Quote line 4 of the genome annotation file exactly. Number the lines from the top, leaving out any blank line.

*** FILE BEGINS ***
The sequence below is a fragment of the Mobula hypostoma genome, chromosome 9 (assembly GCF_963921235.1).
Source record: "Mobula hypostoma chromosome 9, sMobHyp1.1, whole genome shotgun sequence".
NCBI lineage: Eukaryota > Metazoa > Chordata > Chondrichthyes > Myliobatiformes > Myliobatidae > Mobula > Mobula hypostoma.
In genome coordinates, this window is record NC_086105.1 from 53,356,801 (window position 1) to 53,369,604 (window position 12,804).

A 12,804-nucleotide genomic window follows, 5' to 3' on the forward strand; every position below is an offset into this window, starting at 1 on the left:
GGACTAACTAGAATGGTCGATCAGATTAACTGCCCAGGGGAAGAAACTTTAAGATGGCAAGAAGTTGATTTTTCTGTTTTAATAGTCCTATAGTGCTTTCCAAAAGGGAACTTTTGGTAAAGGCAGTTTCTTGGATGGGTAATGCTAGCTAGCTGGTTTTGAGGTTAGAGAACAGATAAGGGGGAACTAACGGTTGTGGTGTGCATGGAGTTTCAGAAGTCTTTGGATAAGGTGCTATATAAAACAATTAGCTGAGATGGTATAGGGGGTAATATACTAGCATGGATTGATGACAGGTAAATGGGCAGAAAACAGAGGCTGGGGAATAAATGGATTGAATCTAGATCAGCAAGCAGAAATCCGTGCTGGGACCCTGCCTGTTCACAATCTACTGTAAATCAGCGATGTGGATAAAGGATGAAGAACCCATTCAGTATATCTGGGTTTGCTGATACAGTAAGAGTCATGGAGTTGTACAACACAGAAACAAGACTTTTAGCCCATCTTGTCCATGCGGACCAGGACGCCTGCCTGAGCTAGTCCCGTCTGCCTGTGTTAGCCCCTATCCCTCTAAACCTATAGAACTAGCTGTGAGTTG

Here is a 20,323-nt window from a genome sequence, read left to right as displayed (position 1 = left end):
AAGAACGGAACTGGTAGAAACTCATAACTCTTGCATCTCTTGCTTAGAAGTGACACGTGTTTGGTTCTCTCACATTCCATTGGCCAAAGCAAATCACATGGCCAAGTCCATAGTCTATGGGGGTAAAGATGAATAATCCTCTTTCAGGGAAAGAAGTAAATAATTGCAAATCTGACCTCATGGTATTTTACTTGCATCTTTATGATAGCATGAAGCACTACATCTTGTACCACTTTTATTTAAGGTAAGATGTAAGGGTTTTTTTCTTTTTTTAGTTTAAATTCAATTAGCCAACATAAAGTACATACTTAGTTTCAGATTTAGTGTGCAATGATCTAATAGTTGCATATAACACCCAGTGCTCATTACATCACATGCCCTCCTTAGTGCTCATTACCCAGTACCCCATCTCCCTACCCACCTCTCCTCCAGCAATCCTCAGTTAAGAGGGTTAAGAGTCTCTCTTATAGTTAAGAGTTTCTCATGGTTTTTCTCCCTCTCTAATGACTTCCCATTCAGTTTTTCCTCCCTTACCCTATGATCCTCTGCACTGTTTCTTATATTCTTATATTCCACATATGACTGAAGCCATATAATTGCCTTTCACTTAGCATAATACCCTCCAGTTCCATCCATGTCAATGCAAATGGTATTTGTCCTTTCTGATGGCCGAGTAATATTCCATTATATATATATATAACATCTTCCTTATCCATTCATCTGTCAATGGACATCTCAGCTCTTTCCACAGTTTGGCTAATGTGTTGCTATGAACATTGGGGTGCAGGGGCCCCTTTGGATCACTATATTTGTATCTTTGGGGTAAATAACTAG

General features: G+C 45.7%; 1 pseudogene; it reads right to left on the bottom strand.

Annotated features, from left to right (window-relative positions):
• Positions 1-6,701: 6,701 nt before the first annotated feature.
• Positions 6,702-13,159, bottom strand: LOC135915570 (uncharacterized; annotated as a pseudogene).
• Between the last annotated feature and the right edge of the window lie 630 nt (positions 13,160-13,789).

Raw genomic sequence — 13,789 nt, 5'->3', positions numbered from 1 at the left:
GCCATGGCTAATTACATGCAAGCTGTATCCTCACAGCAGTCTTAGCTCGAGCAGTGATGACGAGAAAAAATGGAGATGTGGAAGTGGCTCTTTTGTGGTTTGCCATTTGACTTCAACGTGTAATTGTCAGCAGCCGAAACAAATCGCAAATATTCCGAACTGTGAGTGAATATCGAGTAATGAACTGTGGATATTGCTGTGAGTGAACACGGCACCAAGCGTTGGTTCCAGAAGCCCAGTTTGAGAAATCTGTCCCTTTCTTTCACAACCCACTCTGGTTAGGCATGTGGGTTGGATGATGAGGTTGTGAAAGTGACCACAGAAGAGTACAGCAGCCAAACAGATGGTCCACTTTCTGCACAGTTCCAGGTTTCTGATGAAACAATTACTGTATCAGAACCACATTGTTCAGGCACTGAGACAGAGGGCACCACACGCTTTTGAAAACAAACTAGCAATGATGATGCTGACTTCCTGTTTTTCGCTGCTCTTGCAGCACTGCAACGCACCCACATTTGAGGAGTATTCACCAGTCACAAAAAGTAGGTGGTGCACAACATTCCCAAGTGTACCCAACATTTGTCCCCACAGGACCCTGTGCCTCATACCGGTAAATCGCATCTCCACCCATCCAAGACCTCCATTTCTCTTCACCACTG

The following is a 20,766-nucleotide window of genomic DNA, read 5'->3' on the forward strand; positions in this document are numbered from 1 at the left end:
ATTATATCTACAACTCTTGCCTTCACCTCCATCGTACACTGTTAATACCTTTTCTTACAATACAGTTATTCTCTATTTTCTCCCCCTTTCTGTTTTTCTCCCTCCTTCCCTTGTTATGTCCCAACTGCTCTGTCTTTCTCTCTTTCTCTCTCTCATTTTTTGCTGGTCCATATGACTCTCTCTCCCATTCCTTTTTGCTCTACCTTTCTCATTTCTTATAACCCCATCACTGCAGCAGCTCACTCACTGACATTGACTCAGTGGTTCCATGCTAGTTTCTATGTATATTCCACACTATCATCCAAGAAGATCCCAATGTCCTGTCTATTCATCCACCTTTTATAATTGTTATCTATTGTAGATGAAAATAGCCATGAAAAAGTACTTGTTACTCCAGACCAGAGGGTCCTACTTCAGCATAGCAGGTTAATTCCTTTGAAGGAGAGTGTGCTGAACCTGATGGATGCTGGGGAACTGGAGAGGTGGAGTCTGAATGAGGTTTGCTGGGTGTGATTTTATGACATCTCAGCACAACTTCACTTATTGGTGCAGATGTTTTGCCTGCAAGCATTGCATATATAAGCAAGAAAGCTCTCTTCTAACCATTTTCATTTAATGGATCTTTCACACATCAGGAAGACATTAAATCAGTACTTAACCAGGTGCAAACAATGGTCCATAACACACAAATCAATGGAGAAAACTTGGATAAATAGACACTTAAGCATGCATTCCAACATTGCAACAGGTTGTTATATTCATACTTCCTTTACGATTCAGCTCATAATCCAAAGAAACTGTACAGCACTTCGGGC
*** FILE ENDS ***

In genome coordinates, this window is record NC_086105.1 from 53,356,801 (window position 1) to 53,369,604 (window position 12,804).